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dc.contributor.advisorSilaghi, Marius Cǎlin
dc.contributor.authorKattamuri, Kishore Ramakrishna
dc.contributor.authorSilaghi, Marius Cǎlin
dc.date.accessioned2013-11-07T15:23:57Z
dc.date.available2013-11-07T15:23:57Z
dc.date.issued2005-01-26
dc.identifier.citationSilaghi, M.C., Kattamuri, K.R. (2005). Publicly verifiable private credentials - a technique for privately signing citizen initiatives (CS-2005-02). Melbourne, FL. Florida Institute of Technology.en_US
dc.identifier.otherCS-2005-02
dc.identifier.urihttp://hdl.handle.net/11141/144
dc.description.abstractBesides voting, another way of practicing democracy is by signing popular / citizen initiatives or optional referendums of certain types. We address the problems related to the electronic remote signing of support for referendums and popular initiatives (e-referendums). We propose, publicly verifiable private credentials (PVPCs) , a type of certified pseudonym digital signatures for which one can publicly prove that only eligible users (belonging to a specified group) got them and that no user got two of them. They can be used to sign citizen initiatives. Our technique generates PVPCs that can be publicly proven to belong to an unknown permutation of the eligible users (proving the aforementioned property). We also argue that e-referendum systems can achieve more success than remote e-voting (being more robust to the main weaknesses of the SERVE project, namely denial-of-service, "Man in the middle", and virus attacks). In particular we provide a technique to reduce the risk of exposure to virus attacks by incorporating manually generated passwords into computer-generated random numbers.en_US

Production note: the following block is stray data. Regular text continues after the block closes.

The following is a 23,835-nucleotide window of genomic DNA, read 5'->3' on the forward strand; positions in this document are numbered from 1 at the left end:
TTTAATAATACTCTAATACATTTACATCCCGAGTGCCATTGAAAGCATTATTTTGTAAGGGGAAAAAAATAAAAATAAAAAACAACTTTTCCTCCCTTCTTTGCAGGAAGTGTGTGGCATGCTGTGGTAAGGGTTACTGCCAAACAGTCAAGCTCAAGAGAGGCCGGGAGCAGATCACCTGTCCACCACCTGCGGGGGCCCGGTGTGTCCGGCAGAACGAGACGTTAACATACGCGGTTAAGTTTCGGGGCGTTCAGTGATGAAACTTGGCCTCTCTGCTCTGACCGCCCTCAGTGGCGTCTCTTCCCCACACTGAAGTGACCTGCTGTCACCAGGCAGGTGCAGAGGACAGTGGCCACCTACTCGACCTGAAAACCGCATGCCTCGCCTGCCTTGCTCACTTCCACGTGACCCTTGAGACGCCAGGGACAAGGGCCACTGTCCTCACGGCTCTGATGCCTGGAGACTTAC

dc.language.isoen_USen_US
dc.rightsCopyright held by authors.en_US
dc.titlePublicly verifiable private credentials - a technique for privately signing citizen initiativesen_US
dc.typeTechnical Reporten_US


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